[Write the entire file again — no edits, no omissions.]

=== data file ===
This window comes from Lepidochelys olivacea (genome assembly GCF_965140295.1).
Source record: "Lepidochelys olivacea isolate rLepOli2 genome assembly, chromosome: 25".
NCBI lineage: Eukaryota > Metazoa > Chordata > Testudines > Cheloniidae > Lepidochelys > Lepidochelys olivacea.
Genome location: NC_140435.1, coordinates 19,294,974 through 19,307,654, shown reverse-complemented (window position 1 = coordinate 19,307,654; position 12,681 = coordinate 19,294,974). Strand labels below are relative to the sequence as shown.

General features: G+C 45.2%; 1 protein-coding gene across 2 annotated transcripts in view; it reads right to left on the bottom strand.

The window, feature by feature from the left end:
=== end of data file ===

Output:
This window comes from Lepidochelys olivacea (genome assembly GCF_965140295.1).
Source record: "Lepidochelys olivacea isolate rLepOli2 genome assembly, chromosome: 25".
NCBI lineage: Eukaryota > Metazoa > Chordata > Testudines > Cheloniidae > Lepidochelys > Lepidochelys olivacea.
Genome location: NC_140435.1, coordinates 19,294,974 through 19,307,654, shown reverse-complemented (window position 1 = coordinate 19,307,654; position 12,681 = coordinate 19,294,974). Strand labels below are relative to the sequence as shown.

General features: G+C 45.2%; 1 protein-coding gene across 2 annotated transcripts in view; it reads right to left on the bottom strand.

The window, feature by feature from the left end: